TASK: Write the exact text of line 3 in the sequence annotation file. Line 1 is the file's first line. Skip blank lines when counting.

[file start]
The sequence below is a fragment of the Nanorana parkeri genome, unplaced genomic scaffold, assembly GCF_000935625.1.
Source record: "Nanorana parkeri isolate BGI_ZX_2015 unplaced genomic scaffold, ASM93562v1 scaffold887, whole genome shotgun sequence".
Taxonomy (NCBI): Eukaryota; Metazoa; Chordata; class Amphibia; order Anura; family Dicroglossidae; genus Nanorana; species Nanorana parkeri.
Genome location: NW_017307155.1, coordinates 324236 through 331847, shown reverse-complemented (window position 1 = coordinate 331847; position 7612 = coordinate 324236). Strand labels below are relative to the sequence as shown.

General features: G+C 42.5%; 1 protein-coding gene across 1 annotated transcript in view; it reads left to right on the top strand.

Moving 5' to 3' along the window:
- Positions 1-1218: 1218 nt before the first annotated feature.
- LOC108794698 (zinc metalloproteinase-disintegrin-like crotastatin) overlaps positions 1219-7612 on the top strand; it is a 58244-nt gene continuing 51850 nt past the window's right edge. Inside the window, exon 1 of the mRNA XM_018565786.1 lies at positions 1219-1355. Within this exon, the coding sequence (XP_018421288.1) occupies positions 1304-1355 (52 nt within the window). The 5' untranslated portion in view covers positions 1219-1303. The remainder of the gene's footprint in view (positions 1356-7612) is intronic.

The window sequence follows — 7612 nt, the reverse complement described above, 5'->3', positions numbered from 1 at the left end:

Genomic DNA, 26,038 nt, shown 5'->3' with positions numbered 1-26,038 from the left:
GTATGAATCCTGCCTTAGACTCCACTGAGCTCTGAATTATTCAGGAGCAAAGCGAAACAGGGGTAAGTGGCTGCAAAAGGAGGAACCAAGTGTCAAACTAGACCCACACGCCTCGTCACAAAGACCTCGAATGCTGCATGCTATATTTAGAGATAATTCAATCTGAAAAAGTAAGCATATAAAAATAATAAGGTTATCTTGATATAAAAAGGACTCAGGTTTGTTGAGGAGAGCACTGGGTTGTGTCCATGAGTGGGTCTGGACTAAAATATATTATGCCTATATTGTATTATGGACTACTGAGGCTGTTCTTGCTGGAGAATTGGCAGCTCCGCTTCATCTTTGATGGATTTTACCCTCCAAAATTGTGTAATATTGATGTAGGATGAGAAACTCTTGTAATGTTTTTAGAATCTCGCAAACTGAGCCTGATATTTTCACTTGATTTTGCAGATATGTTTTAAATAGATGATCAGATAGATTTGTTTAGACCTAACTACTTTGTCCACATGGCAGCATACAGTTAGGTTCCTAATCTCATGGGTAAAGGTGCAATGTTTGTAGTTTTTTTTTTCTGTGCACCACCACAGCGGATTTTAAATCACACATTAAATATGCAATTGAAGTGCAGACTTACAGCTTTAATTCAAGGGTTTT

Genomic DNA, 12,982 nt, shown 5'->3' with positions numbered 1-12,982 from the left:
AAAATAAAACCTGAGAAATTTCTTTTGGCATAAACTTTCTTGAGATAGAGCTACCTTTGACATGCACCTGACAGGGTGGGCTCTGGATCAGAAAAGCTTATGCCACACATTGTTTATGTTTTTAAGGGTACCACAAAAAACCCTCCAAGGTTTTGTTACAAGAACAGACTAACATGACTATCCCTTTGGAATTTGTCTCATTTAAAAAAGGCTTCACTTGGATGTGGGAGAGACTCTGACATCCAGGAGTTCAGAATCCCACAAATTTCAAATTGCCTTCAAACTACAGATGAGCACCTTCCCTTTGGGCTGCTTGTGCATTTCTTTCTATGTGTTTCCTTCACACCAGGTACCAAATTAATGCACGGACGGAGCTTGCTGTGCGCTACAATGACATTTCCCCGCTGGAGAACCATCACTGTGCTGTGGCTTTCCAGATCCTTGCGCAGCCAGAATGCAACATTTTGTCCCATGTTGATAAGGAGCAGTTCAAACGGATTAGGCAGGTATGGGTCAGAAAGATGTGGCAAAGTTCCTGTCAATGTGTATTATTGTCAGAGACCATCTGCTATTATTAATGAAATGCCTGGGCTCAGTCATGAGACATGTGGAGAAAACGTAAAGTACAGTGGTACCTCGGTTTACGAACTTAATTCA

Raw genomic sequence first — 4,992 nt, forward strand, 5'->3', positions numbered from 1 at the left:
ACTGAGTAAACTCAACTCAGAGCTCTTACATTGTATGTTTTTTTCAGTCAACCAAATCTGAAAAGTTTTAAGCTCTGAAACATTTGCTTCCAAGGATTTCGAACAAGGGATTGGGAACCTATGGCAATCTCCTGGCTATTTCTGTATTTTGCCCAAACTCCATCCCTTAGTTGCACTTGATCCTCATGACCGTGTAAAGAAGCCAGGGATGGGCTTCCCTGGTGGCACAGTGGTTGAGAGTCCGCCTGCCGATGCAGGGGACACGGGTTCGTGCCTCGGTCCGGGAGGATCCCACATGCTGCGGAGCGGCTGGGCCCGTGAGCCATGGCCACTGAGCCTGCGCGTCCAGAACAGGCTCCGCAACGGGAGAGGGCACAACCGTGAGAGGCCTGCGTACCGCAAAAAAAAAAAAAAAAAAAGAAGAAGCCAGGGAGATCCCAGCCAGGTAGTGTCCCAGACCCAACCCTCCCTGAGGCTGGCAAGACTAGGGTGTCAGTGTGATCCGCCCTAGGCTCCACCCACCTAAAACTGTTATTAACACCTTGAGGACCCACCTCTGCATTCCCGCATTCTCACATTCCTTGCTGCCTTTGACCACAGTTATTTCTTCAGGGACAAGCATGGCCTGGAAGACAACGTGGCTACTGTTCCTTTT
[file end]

Taxonomy (NCBI): Eukaryota; Metazoa; Chordata; class Amphibia; order Anura; family Dicroglossidae; genus Nanorana; species Nanorana parkeri.